Buying Property in Thailand
Thai real estate is a complex area, so before you get in contact with local realtors or real estate agents, get to grips with what's involved in purchasing property in Thailand...
Disclaimer: What follows is a summary of the procedures involved in owning a new home in Thailand. Apart from condominiums, buyers should be aware that owning property is not a straightforward process in Thailand. The laws regarding ownership of land in Thailand are complex and are frequently open to misinterpretation even by experts. It is extremely advisable to speak with an independent lawyer before going ahead with any type of contract.
This section aims to give an overview of the processes involved in buying a property, but it cannot deal with every circumstance. Therefore professional advice should be sought with regard to personal situations.
Types of Property
The most common purchase, especially in the Bangkok area, is a condominium. There is always a huge selection in a wide range of price ranges. Although there are restrictions on land ownership by foreigners, it is possible for a person who is not a Thai citizen to lease land.
Foreigners can purchase a condo outright in their own name as long as the condo is one of the foreign quota of allocated condos. The foreign quota of condos can total no more than 49 percent of the total number of condos in the building. Not all blocks of apartments are condominiums; the building has to be registered with the land department as a "condominium". This should be checked carefully before signing any agreement.
Funds must be transferred from overseas in a foreign currency to a Thai bank account or an escrow account held by the attorney handling the purchase. All of the major Thai banks have international services to accommodate easy transfers. The minimum amount of transfer is usually US$20,000 and the transfer document must state that the funds will be used towards the purchase of a condominium.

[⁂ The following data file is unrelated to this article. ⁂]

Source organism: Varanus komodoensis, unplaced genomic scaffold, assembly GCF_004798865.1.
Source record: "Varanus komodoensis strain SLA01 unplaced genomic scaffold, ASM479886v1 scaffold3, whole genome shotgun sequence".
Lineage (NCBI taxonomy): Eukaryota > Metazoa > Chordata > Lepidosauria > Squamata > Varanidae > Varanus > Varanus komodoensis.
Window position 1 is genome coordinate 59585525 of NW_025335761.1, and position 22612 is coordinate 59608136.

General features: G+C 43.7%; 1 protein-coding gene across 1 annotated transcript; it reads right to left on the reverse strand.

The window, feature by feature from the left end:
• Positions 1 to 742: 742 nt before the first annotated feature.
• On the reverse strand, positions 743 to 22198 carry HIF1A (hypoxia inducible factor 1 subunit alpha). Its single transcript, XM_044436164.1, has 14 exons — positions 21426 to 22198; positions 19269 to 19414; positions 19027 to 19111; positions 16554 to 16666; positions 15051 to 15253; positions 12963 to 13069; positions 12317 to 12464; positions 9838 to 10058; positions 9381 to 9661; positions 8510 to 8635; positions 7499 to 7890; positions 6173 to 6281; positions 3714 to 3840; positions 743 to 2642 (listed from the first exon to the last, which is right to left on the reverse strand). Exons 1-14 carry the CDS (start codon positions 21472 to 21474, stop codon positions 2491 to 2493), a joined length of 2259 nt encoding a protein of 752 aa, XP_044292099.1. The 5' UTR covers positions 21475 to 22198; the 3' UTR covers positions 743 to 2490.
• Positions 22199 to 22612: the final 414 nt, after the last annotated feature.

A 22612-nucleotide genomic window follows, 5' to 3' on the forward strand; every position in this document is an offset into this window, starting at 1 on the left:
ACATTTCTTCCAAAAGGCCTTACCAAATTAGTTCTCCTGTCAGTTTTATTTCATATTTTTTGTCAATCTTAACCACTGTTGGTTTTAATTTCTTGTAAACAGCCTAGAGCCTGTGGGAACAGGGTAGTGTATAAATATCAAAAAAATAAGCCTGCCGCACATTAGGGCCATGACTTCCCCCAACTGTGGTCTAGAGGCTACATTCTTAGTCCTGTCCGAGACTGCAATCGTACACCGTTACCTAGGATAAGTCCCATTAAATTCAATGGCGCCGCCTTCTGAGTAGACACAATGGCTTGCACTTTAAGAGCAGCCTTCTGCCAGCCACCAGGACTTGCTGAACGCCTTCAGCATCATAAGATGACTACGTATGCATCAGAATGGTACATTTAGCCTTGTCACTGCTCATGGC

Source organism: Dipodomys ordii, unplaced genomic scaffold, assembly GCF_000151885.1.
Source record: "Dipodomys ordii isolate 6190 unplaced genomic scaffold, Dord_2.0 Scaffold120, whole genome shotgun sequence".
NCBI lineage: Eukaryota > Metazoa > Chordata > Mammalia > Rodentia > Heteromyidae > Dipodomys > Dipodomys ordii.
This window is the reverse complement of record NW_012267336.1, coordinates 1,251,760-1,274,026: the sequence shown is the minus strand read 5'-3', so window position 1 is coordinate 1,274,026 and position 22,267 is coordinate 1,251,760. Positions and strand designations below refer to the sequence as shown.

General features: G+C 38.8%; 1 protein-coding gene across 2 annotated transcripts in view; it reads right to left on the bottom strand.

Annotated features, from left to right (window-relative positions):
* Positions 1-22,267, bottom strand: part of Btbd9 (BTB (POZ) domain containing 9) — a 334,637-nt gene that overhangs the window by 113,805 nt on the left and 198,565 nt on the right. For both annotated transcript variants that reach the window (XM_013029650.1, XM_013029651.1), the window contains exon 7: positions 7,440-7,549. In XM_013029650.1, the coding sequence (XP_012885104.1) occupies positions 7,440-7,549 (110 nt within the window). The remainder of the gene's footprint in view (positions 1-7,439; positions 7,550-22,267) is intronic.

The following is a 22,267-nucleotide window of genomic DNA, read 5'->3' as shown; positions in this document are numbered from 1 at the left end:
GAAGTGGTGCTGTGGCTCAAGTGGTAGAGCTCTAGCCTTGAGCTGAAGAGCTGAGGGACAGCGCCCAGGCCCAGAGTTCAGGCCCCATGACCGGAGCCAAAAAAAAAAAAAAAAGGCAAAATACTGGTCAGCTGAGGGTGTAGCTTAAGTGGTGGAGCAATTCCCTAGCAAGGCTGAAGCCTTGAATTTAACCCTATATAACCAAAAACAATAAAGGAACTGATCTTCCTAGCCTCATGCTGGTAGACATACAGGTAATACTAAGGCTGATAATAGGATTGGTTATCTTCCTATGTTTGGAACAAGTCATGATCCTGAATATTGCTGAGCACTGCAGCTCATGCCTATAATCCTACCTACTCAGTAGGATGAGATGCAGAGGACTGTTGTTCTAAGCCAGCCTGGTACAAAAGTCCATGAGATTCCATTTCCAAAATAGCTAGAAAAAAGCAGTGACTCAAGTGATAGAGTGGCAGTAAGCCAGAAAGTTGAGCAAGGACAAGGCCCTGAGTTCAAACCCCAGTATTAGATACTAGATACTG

The purchaser will then qualify for the Foreign Exchange Transaction form that verifies the funds were transferred from outside Thailand. It also confirms the purpose of the transaction and makes future transactions easier should repatriation of funds become necessary. These forms should be carefully saved as they will be required by the Land Department at the time of transfer of ownership.
It's possible for a foreigner to purchase a land lease (also called leasehold). The maximum time limit for the land lease is 30 years.
Note: the lease must be written in Thai and recorded by and kept at the local Land Office. A translation may be filed along with the Thai-language lease.
The process is straightforward and is recognised by Thai law and it offers the buyer legal protection. Any extension to the lease is a private arrangement and the buyer has no formal legal rights after 30 years.
Land or any accommodation leased for more than three years must be registered with the Department of Lands. This will legitimise the lease and a land tax must be paid.